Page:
Scot McKnight over at Jesus Creed posted Evangelicalism's obituary a few weeks ago. In a brief text message exchange at the time I wrote to him: "So you are giving up on the term "evangelical?' I was surprised to read that today. I don't think I can do that yet, though I totally agree with your assessment." He replied, "It means GOP." I didn't, but, in agreeing, I could have also added "and nearsighted on human sexuality."
I then went on to argue in a few lines that we can't abandon this beautiful, rich, biblical, gospel of the kingdom term. There is no better term to capture God's work of love and care for the world.
I wrote, "You can't jump from the evangelical ship! You are The Godfather of evangelical awesome!" - that was great line if I do say so my self! The conversation moved on to Yankees and Cubs and that was it.
I am now more willing, a few days later, to join in the pronouncement American evangelicalisms death. But "we are not like those who have no hope!" Just as I can say, Hallelujah, Christ is Risen!
So also, I can say, the Gospel of the King is good news again!
Evangelicalism is good news for our world! I have good news. And I want to tell others about the news, I desire others to follow Jesus, to cherish Scripture and live into its canonical story, to embrace the self-giving work of Christ, and to be enlisted into the work of "goodnews-ing" the world through deeds and words.
Evangelical means a call to a vocation to be "Christ for others."
In the recent book, Beauty, Order, and Mystery: A Christian Vision of Human Sexuality, I wrote an essay called "Bent Sexuality and the Pastor." It stood a bit apart from the others in its attempt to problematize so-called biblical and Christian sexuality in light of our brokenness and trauma. You might say it's grounded in a robust "already-not yet" theological anthropology.
I am vocally critical - even, God forbid, to the point of strong emotion [can't have that!] - of some traditionalists, particularly one segment of American Evangelicalism, now collected around the Nashville Statement, and some of whom have contributed to this volume. My embodied aversion to this approach is what I see as it's near complete myopia related to the complex nature of our sexual body. The sexual body, both our own and other’s, is bent irreparably until Jesus makes all things new. I oppose what I see as a selective application to the sexual body of an unbiblical over-realized eschatology, not possessing a theological anthropology rooted in a New Testament alteady-not yet.
And even if I were to concede that theoretically or abstractly or idealisticly total repair in our human life before new creation was possible through the "merits and mediation of Jesus" - that wonderful Anglican phrase, we are so egregiously self-delusional and lacking self-awareness that we are incapable of both naming and repenting of degree of the angle of our individual and communal sexual bentness to survive God's judgment.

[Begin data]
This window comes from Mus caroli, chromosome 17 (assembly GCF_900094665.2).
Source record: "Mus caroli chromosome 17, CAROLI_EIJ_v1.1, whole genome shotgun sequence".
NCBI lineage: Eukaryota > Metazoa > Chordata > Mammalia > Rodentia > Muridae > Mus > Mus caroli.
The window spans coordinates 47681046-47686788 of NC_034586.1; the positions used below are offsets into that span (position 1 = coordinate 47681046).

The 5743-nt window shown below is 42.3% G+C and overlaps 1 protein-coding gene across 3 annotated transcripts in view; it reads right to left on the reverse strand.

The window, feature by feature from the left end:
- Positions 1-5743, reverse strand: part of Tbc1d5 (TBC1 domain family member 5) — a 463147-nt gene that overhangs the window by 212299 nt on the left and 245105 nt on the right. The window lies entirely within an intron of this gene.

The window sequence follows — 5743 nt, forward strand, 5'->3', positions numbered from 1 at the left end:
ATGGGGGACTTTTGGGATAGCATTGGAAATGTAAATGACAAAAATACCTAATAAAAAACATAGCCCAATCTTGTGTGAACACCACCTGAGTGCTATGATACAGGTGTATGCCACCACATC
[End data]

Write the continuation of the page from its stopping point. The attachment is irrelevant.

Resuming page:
But what a wonderful, even scandalous, reality the Gospel is! God's kindness, his patience with us, and attention to us is always and ever present until we reach eternity. Whatever the healing of our sexual body might encompass in this life, it will only every be partial. And it will only be realized because we have come to know God's limitless kindness and inexhaustible patience through the care, attention and contempt-free curiosity of the church.
I am also critical of affirming advocates who redefine the gender of the sexual body such that its redefinition is detached from body. While qualification absolutely needs to be injected into the overly ordered gender binary of male and female, given the presence of real live humans who don't fit the structure and who are nevertheless made in God's image, I reject any attempt to abstract gender from the concrete sexual body. I might add however that I also think much of what is labeled as either male or female today has little to do with a biblical gender identity.
I pray that what will come of the battle over and against the sexual body within the church ultimately will be a new community of Jesus followers - perhaps a new evangelicalism (a people of good news), who outright reject the war. And instead they form a volunteer body of new evangelical medics who, while taking fire from both sides of the battle lines, courageously and heroically build and defend a field hospital situated in the middle of no man's land between the battle trenches where human sexual bodies lay as casualties of war.
In my heart and mind it is to this heroic and dangerous endeavor that Jesus calls true disciples today - those who are biblicists, crucicentrists, conversionists, and activists - "at the dawn of the twenty-first century;" I'm "persuaded that faithfulness in our generation means" venturing courageously into the no man's land between the two warring armies to care, attend, lament and love where the collateral damage from the weapons of warfare have left the vulnerable terribly wounded, pinned down, isolated and resourceless.